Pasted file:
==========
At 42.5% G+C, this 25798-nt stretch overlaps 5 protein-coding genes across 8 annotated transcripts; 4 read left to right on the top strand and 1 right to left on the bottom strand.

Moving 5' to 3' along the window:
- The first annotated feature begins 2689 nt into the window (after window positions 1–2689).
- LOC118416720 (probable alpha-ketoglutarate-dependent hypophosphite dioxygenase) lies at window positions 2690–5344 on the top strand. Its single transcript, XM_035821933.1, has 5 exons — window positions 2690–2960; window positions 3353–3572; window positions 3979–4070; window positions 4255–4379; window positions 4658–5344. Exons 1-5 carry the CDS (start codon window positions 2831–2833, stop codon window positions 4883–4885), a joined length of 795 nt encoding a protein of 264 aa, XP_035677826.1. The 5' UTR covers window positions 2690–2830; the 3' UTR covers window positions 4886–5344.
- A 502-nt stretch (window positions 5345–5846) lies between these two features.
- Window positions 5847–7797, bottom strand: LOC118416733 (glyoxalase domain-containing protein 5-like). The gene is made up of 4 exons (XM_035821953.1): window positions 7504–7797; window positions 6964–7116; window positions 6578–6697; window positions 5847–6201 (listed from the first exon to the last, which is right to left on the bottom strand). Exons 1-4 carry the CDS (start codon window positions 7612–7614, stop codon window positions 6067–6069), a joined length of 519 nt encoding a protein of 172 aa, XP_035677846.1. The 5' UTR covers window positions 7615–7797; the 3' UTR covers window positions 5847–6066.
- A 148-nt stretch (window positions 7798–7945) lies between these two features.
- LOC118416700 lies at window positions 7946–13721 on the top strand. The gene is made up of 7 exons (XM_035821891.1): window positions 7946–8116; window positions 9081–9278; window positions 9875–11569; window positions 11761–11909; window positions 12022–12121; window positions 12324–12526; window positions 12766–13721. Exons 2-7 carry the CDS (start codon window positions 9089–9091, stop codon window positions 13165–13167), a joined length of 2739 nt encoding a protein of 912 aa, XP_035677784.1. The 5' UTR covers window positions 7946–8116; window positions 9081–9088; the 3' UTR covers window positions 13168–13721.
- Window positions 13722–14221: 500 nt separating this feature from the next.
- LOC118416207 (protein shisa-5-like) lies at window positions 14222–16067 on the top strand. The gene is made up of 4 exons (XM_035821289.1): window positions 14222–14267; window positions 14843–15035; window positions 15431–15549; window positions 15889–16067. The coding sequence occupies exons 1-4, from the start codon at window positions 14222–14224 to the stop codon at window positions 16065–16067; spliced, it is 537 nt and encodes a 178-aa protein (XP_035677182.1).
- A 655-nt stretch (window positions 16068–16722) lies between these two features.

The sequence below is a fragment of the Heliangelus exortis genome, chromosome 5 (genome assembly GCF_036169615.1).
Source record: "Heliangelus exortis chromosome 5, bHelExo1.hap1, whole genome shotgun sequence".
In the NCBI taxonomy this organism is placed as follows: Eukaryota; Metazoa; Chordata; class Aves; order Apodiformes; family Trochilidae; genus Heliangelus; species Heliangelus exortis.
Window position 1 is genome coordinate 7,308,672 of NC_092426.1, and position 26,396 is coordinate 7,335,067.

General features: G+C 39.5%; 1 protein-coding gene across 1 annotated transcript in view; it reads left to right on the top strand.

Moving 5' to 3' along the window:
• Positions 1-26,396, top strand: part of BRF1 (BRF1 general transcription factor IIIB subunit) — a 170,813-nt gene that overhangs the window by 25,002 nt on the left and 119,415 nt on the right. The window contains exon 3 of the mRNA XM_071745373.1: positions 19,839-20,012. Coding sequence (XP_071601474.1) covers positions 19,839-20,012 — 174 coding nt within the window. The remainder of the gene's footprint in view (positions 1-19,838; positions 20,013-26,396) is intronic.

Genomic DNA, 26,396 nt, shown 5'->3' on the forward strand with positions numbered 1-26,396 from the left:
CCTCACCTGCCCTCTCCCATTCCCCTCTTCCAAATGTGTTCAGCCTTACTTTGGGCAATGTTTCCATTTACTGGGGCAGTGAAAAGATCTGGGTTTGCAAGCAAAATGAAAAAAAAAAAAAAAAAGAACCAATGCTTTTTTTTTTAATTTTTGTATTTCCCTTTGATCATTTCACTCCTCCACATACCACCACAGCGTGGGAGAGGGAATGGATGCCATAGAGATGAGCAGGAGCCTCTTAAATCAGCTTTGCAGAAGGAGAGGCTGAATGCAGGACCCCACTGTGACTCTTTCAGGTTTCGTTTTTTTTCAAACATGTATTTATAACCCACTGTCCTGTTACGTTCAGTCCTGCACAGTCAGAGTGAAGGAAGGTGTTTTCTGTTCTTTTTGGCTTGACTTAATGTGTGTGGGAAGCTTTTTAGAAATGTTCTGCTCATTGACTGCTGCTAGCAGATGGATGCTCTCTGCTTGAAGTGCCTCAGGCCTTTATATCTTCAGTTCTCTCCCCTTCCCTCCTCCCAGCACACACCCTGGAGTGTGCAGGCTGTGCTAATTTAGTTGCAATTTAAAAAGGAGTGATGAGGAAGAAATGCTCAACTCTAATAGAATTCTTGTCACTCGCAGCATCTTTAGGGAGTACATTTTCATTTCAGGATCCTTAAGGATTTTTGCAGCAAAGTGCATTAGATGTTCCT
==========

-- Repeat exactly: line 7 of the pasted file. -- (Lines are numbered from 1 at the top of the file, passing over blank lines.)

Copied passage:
- A 148-nt stretch (window positions 7798–7945) lies between these two features.